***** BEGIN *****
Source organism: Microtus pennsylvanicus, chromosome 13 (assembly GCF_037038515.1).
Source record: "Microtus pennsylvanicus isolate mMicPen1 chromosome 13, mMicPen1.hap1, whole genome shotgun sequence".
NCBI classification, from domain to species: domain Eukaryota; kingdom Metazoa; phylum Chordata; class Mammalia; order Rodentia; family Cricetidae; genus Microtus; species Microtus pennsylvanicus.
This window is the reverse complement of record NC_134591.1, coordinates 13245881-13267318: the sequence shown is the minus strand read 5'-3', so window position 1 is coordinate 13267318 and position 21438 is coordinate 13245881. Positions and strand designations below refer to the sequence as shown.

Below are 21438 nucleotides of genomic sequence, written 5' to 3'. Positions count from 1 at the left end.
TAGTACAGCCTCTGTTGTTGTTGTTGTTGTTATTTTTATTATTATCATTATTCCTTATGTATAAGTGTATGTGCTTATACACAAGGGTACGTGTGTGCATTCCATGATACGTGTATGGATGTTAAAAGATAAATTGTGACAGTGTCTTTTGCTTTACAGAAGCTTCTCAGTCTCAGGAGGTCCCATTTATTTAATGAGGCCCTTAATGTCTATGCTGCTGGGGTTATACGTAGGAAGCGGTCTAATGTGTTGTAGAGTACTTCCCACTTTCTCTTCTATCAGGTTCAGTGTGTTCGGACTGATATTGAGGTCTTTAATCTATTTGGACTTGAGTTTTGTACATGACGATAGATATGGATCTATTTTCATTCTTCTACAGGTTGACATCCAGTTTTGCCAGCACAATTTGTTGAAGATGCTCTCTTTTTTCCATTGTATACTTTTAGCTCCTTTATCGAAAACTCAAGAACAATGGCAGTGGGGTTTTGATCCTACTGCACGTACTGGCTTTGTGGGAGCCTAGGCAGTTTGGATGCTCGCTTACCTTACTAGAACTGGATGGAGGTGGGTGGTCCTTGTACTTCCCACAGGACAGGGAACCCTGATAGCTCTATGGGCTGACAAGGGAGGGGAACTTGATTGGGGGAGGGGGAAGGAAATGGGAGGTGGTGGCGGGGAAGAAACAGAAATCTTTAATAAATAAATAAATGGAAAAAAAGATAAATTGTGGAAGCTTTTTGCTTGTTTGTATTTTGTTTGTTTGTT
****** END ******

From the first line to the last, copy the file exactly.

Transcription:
Source organism: Microtus pennsylvanicus, chromosome 13 (assembly GCF_037038515.1).
Source record: "Microtus pennsylvanicus isolate mMicPen1 chromosome 13, mMicPen1.hap1, whole genome shotgun sequence".
NCBI classification, from domain to species: domain Eukaryota; kingdom Metazoa; phylum Chordata; class Mammalia; order Rodentia; family Cricetidae; genus Microtus; species Microtus pennsylvanicus.
This window is the reverse complement of record NC_134591.1, coordinates 13245881-13267318: the sequence shown is the minus strand read 5'-3', so window position 1 is coordinate 13267318 and position 21438 is coordinate 13245881. Positions and strand designations below refer to the sequence as shown.

Below are 21438 nucleotides of genomic sequence, written 5' to 3'. Positions count from 1 at the left end.
TAGTACAGCCTCTGTTGTTGTTGTTGTTGTTATTTTTATTATTATCATTATTCCTTATGTATAAGTGTATGTGCTTATACACAAGGGTACGTGTGTGCATTCCATGATACGTGTATGGATGTTAAAAGATAAATTGTGACAGTGTCTTTTGCTTTACAGAAGCTTCTCAGTCTCAGGAGGTCCCATTTATTTAATGAGGCCCTTAATGTCTATGCTGCTGGGGTTATACGTAGGAAGCGGTCTAATGTGTTGTAGAGTACTTCCCACTTTCTCTTCTATCAGGTTCAGTGTGTTCGGACTGATATTGAGGTCTTTAATCTATTTGGACTTGAGTTTTGTACATGACGATAGATATGGATCTATTTTCATTCTTCTACAGGTTGACATCCAGTTTTGCCAGCACAATTTGTTGAAGATGCTCTCTTTTTTCCATTGTATACTTTTAGCTCCTTTATCGAAAACTCAAGAACAATGGCAGTGGGGTTTTGATCCTACTGCACGTACTGGCTTTGTGGGAGCCTAGGCAGTTTGGATGCTCGCTTACCTTACTAGAACTGGATGGAGGTGGGTGGTCCTTGTACTTCCCACAGGACAGGGAACCCTGATAGCTCTATGGGCTGACAAGGGAGGGGAACTTGATTGGGGGAGGGGGAAGGAAATGGGAGGTGGTGGCGGGGAAGAAACAGAAATCTTTAATAAATAAATAAATGGAAAAAAAGATAAATTGTGGAAGCTTTTTGCTTGTTTGTATTTTGTTTGTTTGTT